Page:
A Plan for Success in Succession Planning

The concept of planning one’s successor to power certainly predates the rise of Capitalism and contemporary C-Suite functions, making the prominence of future leadership structuring for business purposes an interesting phenomenon. Whether it’s planning the recruitment process, highlighting potential internal candidates to take over a certain position in the future or simply planning how to plan for the next major executive change, succession planning should be a crucial part of every business’s outlook. Why then, do so many organisations not have a roadmap in place?

KPMG conducted a survey back in 2016, for example, which stated that amongst a global survey of “2,300 directors and senior executives in 46”[1], only “31 per cent reported having either a formal succession plan in place or in process”[2]. That’s a shocking result. What’s worse is that I suspect, as according to the research I’ve conducted in following the succession planning white rabbit, that these plans primarily focus on replacing the CEO, but not other positions of the C-Suite. It, of course, makes sense to prioritise the top man over smaller positions - especially so given that tenure rates for CEOs in my old home of the UK are now at a low of “4.8 years”[3] on average – but it seems ludicrous not to me to not have more in place to minimise any possible disruption periods in times of transition: prior planning and preparation prevents pathetic poor performance as the old adage goes.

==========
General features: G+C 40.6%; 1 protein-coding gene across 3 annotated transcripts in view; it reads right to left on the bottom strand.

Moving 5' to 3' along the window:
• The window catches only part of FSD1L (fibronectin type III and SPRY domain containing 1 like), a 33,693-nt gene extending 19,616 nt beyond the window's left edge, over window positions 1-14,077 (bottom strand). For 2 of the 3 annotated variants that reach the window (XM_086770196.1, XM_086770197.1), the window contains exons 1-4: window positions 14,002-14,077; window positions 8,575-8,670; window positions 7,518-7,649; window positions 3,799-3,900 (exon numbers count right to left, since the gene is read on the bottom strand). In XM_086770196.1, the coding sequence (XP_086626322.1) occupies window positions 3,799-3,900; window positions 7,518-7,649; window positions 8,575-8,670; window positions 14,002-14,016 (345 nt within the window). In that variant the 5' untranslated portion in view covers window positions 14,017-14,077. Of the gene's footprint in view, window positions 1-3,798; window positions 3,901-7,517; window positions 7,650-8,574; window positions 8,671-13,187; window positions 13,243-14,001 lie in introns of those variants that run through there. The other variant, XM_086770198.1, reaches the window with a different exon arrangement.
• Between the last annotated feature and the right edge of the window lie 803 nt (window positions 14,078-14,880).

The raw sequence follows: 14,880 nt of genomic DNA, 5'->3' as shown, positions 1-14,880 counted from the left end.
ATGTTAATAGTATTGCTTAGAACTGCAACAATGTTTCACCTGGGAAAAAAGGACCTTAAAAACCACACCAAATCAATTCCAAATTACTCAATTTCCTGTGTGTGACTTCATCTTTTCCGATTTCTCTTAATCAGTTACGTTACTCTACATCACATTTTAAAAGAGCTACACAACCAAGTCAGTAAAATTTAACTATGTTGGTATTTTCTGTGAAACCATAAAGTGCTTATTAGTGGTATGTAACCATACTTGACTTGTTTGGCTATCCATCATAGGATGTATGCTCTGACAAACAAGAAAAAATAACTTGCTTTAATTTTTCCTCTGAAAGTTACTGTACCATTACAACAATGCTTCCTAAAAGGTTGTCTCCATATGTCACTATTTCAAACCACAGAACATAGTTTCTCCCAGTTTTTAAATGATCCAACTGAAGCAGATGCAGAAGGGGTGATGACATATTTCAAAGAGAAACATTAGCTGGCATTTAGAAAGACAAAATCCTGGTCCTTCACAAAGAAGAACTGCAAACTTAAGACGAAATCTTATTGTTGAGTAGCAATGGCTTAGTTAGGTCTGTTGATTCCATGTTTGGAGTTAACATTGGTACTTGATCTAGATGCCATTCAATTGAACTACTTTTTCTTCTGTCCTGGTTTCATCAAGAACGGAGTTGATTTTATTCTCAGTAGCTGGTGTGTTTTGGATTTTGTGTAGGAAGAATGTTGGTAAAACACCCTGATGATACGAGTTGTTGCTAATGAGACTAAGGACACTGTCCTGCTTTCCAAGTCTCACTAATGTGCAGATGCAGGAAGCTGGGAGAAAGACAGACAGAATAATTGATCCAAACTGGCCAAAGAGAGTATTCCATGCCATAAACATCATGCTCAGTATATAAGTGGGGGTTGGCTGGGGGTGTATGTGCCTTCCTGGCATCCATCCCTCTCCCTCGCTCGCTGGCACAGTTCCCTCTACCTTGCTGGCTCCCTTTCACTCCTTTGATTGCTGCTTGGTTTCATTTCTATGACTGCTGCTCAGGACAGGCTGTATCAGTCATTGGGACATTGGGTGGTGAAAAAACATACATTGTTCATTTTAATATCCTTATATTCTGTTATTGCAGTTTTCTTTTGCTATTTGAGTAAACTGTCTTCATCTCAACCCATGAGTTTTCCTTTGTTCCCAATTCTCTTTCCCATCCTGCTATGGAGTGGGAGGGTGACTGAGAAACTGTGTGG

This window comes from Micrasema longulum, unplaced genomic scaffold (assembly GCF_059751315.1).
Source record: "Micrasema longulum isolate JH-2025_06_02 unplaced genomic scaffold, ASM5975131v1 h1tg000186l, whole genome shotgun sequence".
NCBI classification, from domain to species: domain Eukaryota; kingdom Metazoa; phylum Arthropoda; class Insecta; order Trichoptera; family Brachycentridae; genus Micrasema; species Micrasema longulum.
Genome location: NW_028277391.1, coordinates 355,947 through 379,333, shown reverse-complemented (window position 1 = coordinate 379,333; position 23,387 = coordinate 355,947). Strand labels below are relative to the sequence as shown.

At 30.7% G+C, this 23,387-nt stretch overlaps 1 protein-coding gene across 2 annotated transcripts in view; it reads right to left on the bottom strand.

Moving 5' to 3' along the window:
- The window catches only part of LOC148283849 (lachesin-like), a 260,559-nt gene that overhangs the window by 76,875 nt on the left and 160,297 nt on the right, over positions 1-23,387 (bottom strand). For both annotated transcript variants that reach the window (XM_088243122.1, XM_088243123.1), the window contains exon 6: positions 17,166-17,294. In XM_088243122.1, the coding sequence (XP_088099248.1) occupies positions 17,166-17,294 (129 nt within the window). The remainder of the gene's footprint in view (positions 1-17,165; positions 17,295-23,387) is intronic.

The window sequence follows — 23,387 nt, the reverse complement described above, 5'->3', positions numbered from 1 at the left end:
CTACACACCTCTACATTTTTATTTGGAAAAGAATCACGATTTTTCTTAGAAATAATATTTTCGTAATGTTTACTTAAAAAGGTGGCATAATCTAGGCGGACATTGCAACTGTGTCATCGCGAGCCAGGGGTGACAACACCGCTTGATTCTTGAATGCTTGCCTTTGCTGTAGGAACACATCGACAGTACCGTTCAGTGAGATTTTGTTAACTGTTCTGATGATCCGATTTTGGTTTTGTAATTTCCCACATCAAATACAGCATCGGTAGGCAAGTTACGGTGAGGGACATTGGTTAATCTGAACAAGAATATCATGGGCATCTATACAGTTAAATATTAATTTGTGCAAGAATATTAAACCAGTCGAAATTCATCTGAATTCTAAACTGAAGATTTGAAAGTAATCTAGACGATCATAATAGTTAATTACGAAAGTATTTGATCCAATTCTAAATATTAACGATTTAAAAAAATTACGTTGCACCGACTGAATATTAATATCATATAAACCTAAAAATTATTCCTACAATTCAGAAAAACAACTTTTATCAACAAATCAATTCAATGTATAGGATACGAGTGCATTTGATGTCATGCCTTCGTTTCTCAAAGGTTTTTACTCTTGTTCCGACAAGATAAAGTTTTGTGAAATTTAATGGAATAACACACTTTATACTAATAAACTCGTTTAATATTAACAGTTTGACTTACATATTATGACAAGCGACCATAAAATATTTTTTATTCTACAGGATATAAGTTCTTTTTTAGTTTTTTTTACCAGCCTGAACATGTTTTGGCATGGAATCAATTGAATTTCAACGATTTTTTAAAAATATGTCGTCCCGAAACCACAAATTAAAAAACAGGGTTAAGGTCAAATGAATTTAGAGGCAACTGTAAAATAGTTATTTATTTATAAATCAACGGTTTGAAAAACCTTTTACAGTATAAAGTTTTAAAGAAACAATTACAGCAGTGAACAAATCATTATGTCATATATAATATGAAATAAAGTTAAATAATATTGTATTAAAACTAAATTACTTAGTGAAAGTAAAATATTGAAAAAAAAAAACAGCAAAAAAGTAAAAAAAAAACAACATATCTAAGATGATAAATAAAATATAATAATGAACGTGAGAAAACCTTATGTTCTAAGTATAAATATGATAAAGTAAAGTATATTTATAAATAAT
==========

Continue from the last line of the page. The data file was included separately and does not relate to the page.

A perfect example of a lack of succession planning leading to a less fruitful outcome comes from a recent assignment I was set, finding an executive for an IT position: there was great discrepancy between what the board wanted (a CDO) and what the executive team were hoping for (an IT Manager) and this led to heads butting whilst, all the while, the role was unfulfilled. In the end, my solution of hiring a General Manager for IT was taken on board which led to a happy end for both parties, but, as much as I was happy to help with an outside perspective (knowing, sometimes, that the spectator can see more of the game than the players), I can’t help but wonder how much time and cost could have been saved had this discussion taken place at an earlier date.

Furthermore: not being prepared for the eventuality of the changing of the guard can leave you blind to some excellent potential opportunities. On another recent assignment, I was asked by the CEO and board of one company to search for a new head of digital and astounded the CEO when I simply walked him to the other side of the open place office to find his perfect candidate. The person in question was a fantastic technician with a whole lot of talent and I knew they were ready to step up to new challenges. As such, it left me a bit dumbstruck that they hadn’t already been considered for the role before my suggestion of the idea. I can only think that this was another case of missing an important small detail which could have led to a big cost if I hadn’t have stepped in when I did. Thankfully, I know the company well and love the team there so was happy to waive my usual search fee for such an easy find – it’s always good to pay a little forward.